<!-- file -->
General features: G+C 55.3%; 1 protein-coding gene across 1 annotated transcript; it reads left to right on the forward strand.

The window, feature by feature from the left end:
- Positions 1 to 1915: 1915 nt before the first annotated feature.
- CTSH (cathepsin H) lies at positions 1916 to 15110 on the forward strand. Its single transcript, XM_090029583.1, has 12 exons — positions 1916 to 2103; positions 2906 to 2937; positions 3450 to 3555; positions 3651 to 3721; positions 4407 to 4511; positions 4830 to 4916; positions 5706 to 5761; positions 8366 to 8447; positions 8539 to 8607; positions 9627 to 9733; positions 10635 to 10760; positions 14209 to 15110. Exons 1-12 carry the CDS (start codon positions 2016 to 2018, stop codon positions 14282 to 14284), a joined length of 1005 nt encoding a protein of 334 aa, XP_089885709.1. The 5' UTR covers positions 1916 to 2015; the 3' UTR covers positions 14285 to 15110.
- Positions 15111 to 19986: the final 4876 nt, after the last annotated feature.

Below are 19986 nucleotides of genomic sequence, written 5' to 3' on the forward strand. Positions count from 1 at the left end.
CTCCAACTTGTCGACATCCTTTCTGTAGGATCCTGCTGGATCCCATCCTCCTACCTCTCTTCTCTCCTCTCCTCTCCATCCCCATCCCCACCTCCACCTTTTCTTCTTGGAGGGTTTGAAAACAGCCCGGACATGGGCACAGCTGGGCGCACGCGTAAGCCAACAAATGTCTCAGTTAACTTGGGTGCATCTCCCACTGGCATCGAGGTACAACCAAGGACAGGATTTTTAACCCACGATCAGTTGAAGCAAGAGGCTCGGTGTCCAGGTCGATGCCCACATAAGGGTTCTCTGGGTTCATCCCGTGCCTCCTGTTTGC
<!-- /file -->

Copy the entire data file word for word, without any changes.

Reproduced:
General features: G+C 55.3%; 1 protein-coding gene across 1 annotated transcript; it reads left to right on the forward strand.

The window, feature by feature from the left end:
- Positions 1 to 1915: 1915 nt before the first annotated feature.
- CTSH (cathepsin H) lies at positions 1916 to 15110 on the forward strand. Its single transcript, XM_090029583.1, has 12 exons — positions 1916 to 2103; positions 2906 to 2937; positions 3450 to 3555; positions 3651 to 3721; positions 4407 to 4511; positions 4830 to 4916; positions 5706 to 5761; positions 8366 to 8447; positions 8539 to 8607; positions 9627 to 9733; positions 10635 to 10760; positions 14209 to 15110. Exons 1-12 carry the CDS (start codon positions 2016 to 2018, stop codon positions 14282 to 14284), a joined length of 1005 nt encoding a protein of 334 aa, XP_089885709.1. The 5' UTR covers positions 1916 to 2015; the 3' UTR covers positions 14285 to 15110.
- Positions 15111 to 19986: the final 4876 nt, after the last annotated feature.

Below are 19986 nucleotides of genomic sequence, written 5' to 3' on the forward strand. Positions count from 1 at the left end.
CTCCAACTTGTCGACATCCTTTCTGTAGGATCCTGCTGGATCCCATCCTCCTACCTCTCTTCTCTCCTCTCCTCTCCATCCCCATCCCCACCTCCACCTTTTCTTCTTGGAGGGTTTGAAAACAGCCCGGACATGGGCACAGCTGGGCGCACGCGTAAGCCAACAAATGTCTCAGTTAACTTGGGTGCATCTCCCACTGGCATCGAGGTACAACCAAGGACAGGATTTTTAACCCACGATCAGTTGAAGCAAGAGGCTCGGTGTCCAGGTCGATGCCCACATAAGGGTTCTCTGGGTTCATCCCGTGCCTCCTGTTTGC